3 Bank Fees You Should Never Pay

Bank fees have gone up considerably over the past decade or so, but most of them are 100% avoidable.

Aug 23, 2014 at 1:29PM

Bank fees have definitely been rising over the past several years. For example, the average overdraft fee has risen from $20 in 2005 to $34 today.

Money Pd

However, there are some fees charged by banks that you should never have to pay. It may require switching account types, or even moving your accounts to another bank, but there are ways to avoid the most common bank fees.

Overdraft fees
The average overdraft fee in the U.S. is now $34, and banks will actually charge several fees at once if there were several transactions producing a negative balance.

Fortunately, there are some ways to lower, or even eliminate the fees. Many banks have some sort of overdraft protection program, in which you link another account with the institution to your checking account.

If a transaction will overdraft your account, the funds to cover it are automatically transferred from the other account and you are charged a fee that is a fraction of the standard overdraft fee. Terms, conditions, and fees vary from bank to bank, and somewhere around $10 seems like a normal charge for this. Not ideal, but it's better than paying over $30.

Most banks allow you to "opt-out" of overdraft protection, meaning that any transactions which will produce an overdraft are rejected. If you choose this, be aware that a check will bounce if there aren't sufficient funds in your account, and debit card transactions will be declined.

However, consider the savings it could result in. According to recent data, the average account holder with overdrafts enabled pays $119 in fees per year, as compared with just $28 per year for those who cannot overdraft.

Some banks are creating specific accounts designed to eliminate the possibility of overdrafting entirely. For example, Bank of America's "SafeBalance" account charges a $4.95 annual fee but guarantees that the account will never overdraft.

With the account, you can't write paper checks, so check bouncing isn't a possibility. And, if you attempt a debit card transaction, ATM withdrawal, or online bill pay without adequate funds, the transaction is simply rejected.

If you don't actually use paper checks, and don't want to worry about overdrafting, an account like this may be worth considering.

Checking account fees
Most banks charge a monthly fee of between $10 and $20 to maintain a checking account. Fortunately, there is almost always a few ways to avoid paying the fee.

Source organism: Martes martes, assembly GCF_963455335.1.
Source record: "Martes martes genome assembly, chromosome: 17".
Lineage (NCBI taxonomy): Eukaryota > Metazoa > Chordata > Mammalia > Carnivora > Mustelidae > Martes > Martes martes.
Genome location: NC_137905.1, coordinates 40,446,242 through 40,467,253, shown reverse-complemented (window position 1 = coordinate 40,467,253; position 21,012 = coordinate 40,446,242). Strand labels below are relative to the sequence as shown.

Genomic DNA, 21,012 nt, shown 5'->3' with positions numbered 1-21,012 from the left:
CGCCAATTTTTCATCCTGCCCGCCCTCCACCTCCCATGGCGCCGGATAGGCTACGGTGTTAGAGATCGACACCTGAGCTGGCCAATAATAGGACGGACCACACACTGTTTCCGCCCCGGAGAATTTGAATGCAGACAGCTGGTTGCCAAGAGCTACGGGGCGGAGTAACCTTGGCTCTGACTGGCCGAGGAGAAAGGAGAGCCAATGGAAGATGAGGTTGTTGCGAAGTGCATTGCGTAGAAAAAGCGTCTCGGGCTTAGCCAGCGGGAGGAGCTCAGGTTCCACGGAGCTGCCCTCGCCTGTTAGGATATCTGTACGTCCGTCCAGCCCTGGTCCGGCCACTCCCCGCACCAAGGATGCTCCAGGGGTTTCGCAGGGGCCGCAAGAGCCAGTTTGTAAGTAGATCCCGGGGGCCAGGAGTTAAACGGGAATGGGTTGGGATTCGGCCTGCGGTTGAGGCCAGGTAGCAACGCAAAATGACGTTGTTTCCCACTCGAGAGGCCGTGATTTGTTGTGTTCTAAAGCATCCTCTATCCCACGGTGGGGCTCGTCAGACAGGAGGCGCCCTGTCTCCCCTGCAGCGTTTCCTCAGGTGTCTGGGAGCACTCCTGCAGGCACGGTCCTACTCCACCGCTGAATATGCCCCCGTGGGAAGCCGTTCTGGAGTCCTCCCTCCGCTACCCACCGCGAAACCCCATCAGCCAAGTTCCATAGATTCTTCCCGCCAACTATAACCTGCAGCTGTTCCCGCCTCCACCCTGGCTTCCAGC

Direct deposit is a big one, and the amount varies by institution. For example, Bank of America's Core Checking account waives the fee with a minimum monthly direct deposit of $250, while Wells Fargo's Everyday Checking account has a higher requirement of $500. In fact, a lot of people who have used direct deposit for years aren't even aware that their account has a fee.

Other common ways to waive the fee include maintaining a minimum balance, and for basic accounts $1,500 seems to be pretty standard. Many banks automatically waive account fees for college students, or for anyone under a certain age. Or, some banks will waive your fee if you simply use your debit card often. For instance, Wells Fargo waives their fee with 10 debit card purchases in a month.

The point is that you should shop around and find an account with fee waiver criteria that apply to you. Sure, a $12 monthly fee doesn't sound too bad, but that adds up to $144 per year, and who couldn't use that?

ATM fees
This is the easiest to get out of. Big banks have large, nationwide ATM networks, so there is really no excuse (other than laziness) for not using your own bank's ATM. It's really not worth the $5 or so in combined fees to save a quick drive.

And, many smaller banks recognize their disadvantage here and will actually reimburse non-bank ATM fees. For example, Ally bank's checking accounts don't charge any ATM fees and will reimburse fees charged by other banks' ATMs at the end of the month.

This can be even better than the convenience offered by the big banks, as it literally makes every ATM you see part of your "network".

Fees can really add up...
As mentioned, the average checking account holder with overdrafts enabled pays $119 per year in bank fees per year.

And the key takeaway here is that most, if not all, of this amount is completely avoidable. By getting an account that works for you, avoiding overdrafts at all, and using ATMs that don't charge you fees, your savings can really add up over time.

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